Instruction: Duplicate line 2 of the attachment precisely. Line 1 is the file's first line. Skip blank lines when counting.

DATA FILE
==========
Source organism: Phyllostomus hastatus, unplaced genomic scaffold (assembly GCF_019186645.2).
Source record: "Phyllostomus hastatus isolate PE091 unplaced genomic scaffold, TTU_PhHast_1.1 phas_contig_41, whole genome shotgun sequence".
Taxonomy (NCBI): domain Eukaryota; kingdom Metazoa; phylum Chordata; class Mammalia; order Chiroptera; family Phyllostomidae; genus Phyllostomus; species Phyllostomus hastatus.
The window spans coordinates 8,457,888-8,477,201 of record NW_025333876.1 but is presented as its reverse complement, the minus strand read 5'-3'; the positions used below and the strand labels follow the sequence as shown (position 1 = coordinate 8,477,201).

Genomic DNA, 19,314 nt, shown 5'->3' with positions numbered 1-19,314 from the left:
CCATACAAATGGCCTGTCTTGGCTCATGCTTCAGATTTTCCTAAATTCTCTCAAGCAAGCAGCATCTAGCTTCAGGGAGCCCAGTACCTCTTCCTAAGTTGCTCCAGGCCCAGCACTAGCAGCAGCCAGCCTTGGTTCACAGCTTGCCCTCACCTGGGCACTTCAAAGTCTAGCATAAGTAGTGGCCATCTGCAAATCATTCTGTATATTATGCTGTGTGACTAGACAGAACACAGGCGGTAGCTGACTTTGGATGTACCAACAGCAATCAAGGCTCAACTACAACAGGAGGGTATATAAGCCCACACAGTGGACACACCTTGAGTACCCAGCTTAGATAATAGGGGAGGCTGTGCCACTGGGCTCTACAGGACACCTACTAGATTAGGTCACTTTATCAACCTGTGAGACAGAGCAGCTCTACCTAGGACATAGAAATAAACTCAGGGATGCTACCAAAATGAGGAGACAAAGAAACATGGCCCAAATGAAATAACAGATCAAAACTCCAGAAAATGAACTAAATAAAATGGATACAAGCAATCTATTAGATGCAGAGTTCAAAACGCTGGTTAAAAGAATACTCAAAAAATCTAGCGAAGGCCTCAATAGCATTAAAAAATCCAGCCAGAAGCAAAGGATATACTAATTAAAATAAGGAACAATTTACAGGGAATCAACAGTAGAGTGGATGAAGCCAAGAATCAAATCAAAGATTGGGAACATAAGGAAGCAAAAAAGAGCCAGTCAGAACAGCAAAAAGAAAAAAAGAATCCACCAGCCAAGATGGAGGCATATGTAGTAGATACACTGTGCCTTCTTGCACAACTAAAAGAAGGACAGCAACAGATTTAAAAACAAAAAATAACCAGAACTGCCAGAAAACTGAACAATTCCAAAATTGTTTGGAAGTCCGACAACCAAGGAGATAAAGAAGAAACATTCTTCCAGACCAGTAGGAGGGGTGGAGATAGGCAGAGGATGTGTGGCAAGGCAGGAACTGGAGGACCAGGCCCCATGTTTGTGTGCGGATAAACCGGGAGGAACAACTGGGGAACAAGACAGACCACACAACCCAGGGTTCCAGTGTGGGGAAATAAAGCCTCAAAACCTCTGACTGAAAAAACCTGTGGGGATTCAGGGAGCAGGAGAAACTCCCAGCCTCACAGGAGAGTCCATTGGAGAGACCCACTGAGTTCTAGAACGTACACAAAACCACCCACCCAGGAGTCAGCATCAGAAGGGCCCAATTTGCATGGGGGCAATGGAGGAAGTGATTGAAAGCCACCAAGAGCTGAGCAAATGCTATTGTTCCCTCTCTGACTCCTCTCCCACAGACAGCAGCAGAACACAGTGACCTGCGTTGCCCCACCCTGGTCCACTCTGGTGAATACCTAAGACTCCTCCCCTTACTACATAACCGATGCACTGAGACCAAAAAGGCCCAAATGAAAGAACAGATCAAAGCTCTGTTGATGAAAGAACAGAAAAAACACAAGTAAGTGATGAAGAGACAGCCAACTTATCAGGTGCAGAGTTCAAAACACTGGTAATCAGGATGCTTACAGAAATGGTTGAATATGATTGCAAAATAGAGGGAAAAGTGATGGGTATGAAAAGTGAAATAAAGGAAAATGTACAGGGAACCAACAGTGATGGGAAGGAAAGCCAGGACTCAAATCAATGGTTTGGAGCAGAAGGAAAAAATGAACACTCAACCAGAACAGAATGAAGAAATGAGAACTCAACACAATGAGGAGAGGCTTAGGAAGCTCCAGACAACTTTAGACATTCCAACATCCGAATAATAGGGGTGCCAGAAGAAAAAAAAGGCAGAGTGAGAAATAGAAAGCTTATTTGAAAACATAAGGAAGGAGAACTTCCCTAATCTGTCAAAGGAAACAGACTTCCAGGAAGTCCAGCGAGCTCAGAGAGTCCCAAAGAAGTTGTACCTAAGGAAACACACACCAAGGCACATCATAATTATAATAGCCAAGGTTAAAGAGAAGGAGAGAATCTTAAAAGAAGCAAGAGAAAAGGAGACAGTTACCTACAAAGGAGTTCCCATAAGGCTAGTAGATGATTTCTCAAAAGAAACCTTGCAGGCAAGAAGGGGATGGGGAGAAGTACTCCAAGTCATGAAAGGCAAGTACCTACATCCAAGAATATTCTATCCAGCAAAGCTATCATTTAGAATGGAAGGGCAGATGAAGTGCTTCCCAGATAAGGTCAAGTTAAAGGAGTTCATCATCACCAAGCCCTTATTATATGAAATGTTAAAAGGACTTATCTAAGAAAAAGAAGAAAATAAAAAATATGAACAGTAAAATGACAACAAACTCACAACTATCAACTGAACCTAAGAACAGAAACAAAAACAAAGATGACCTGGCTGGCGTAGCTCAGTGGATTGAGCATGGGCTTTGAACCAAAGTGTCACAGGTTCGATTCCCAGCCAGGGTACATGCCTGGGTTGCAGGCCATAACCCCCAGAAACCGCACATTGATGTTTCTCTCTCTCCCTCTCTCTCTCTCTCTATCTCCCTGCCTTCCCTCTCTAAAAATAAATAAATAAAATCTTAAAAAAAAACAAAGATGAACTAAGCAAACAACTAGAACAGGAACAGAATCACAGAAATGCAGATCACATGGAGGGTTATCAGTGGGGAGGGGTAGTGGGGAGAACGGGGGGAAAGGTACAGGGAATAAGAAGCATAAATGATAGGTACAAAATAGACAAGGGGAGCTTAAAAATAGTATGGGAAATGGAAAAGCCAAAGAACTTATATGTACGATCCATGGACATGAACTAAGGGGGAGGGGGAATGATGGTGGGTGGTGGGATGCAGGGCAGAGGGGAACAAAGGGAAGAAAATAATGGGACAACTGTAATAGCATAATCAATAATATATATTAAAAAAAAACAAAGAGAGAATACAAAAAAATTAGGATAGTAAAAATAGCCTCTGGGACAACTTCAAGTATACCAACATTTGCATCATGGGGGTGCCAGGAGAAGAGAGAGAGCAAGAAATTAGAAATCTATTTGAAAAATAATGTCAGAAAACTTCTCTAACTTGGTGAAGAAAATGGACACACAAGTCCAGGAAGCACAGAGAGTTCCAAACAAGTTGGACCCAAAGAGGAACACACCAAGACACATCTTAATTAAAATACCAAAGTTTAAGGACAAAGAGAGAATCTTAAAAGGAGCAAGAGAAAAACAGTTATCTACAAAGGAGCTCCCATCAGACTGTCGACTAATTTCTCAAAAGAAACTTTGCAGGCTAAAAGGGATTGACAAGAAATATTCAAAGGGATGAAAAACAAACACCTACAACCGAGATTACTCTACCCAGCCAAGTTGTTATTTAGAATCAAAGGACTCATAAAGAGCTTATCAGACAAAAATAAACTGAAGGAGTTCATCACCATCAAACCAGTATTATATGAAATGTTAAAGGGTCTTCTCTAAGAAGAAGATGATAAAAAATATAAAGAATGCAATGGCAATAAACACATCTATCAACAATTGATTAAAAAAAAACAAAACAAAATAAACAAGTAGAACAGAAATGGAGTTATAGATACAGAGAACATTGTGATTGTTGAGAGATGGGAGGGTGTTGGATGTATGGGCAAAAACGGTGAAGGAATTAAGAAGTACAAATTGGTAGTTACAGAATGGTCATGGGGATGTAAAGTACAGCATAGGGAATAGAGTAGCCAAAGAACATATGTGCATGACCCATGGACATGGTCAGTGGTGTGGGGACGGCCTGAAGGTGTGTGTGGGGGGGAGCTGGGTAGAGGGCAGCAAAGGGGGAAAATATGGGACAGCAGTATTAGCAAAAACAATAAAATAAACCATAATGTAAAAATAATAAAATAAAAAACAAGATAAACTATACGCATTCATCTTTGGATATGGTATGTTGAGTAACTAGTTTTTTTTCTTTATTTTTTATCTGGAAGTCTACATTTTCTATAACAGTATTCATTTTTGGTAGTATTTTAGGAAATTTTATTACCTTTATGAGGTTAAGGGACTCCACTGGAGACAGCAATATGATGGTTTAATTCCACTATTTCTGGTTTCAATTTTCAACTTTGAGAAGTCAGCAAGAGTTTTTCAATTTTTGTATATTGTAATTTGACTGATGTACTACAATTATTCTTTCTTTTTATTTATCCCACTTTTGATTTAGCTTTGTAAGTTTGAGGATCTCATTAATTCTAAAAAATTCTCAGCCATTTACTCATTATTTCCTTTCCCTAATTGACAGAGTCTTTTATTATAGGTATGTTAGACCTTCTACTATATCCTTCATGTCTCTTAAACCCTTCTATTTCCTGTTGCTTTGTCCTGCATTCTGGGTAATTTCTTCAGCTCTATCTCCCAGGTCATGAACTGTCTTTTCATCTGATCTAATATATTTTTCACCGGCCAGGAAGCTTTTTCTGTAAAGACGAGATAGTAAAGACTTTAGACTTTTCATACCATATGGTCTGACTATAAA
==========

Source record: "Phyllostomus hastatus isolate PE091 unplaced genomic scaffold, TTU_PhHast_1.1 phas_contig_41, whole genome shotgun sequence".